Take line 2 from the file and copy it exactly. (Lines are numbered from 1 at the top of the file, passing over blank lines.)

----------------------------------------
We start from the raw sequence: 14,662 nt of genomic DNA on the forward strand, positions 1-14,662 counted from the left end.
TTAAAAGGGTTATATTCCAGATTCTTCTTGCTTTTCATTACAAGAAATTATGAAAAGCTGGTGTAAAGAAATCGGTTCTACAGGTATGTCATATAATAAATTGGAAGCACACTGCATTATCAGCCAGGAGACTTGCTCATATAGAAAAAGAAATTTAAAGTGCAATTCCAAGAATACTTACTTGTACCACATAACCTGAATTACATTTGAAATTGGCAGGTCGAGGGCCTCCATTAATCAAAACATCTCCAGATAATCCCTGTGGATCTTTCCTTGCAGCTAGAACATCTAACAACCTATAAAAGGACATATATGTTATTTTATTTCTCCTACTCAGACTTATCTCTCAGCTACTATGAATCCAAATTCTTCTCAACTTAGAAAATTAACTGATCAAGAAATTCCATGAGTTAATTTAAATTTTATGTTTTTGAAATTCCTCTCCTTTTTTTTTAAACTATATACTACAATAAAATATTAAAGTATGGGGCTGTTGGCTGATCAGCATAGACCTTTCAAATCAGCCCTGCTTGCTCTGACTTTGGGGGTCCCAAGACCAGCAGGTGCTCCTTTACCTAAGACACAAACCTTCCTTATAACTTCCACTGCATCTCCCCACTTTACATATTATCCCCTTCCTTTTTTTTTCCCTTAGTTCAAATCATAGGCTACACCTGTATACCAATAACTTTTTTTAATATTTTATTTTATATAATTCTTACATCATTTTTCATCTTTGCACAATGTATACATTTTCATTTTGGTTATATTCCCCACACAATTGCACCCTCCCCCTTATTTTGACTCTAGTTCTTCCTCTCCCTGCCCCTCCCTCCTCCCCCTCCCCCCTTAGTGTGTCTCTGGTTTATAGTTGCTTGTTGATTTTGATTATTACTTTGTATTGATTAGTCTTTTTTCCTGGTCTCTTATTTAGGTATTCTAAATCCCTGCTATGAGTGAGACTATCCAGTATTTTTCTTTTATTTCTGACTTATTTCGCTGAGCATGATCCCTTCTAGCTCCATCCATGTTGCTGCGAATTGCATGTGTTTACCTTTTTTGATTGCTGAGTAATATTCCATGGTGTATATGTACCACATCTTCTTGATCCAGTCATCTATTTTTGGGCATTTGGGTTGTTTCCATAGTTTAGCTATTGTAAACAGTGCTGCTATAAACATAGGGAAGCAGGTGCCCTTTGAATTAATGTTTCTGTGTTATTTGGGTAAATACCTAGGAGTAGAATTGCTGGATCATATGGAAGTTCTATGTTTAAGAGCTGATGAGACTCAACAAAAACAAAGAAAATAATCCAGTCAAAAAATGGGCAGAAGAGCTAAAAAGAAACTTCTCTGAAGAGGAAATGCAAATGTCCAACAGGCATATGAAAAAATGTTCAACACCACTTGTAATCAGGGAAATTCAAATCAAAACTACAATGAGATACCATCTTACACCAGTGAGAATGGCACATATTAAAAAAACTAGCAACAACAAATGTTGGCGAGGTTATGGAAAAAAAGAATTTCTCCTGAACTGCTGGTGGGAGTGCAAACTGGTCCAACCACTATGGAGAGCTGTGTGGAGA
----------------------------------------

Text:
TTAAAAGGGTTATATTCCAGATTCTTCTTGCTTTTCATTACAAGAAATTATGAAAAGCTGGTGTAAAGAAATCGGTTCTACAGGTATGTCATATAATAAATTGGAAGCACACTGCATTATCAGCCAGGAGACTTGCTCATATAGAAAAAGAAATTTAAAGTGCAATTCCAAGAATACTTACTTGTACCACATAACCTGAATTACATTTGAAATTGGCAGGTCGAGGGCCTCCATTAATCAAAACATCTCCAGATAATCCCTGTGGATCTTTCCTTGCAGCTAGAACATCTAACAACCTATAAAAGGACATATATGTTATTTTATTTCTCCTACTCAGACTTATCTCTCAGCTACTATGAATCCAAATTCTTCTCAACTTAGAAAATTAACTGATCAAGAAATTCCATGAGTTAATTTAAATTTTATGTTTTTGAAATTCCTCTCCTTTTTTTTTAAACTATATACTACAATAAAATATTAAAGTATGGGGCTGTTGGCTGATCAGCATAGACCTTTCAAATCAGCCCTGCTTGCTCTGACTTTGGGGGTCCCAAGACCAGCAGGTGCTCCTTTACCTAAGACACAAACCTTCCTTATAACTTCCACTGCATCTCCCCACTTTACATATTATCCCCTTCCTTTTTTTTTCCCTTAGTTCAAATCATAGGCTACACCTGTATACCAATAACTTTTTTTAATATTTTATTTTATATAATTCTTACATCATTTTTCATCTTTGCACAATGTATACATTTTCATTTTGGTTATATTCCCCACACAATTGCACCCTCCCCCTTATTTTGACTCTAGTTCTTCCTCTCCCTGCCCCTCCCTCCTCCCCCTCCCCCCTTAGTGTGTCTCTGGTTTATAGTTGCTTGTTGATTTTGATTATTACTTTGTATTGATTAGTCTTTTTTCCTGGTCTCTTATTTAGGTATTCTAAATCCCTGCTATGAGTGAGACTATCCAGTATTTTTCTTTTATTTCTGACTTATTTCGCTGAGCATGATCCCTTCTAGCTCCATCCATGTTGCTGCGAATTGCATGTGTTTACCTTTTTTGATTGCTGAGTAATATTCCATGGTGTATATGTACCACATCTTCTTGATCCAGTCATCTATTTTTGGGCATTTGGGTTGTTTCCATAGTTTAGCTATTGTAAACAGTGCTGCTATAAACATAGGGAAGCAGGTGCCCTTTGAATTAATGTTTCTGTGTTATTTGGGTAAATACCTAGGAGTAGAATTGCTGGATCATATGGAAGTTCTATGTTTAAGAGCTGATGAGACTCAACAAAAACAAAGAAAATAATCCAGTCAAAAAATGGGCAGAAGAGCTAAAAAGAAACTTCTCTGAAGAGGAAATGCAAATGTCCAACAGGCATATGAAAAAATGTTCAACACCACTTGTAATCAGGGAAATTCAAATCAAAACTACAATGAGATACCATCTTACACCAGTGAGAATGGCACATATTAAAAAAACTAGCAACAACAAATGTTGGCGAGGTTATGGAAAAAAAGAATTTCTCCTGAACTGCTGGTGGGAGTGCAAACTGGTCCAACCACTATGGAGAGCTGTGTGGAGA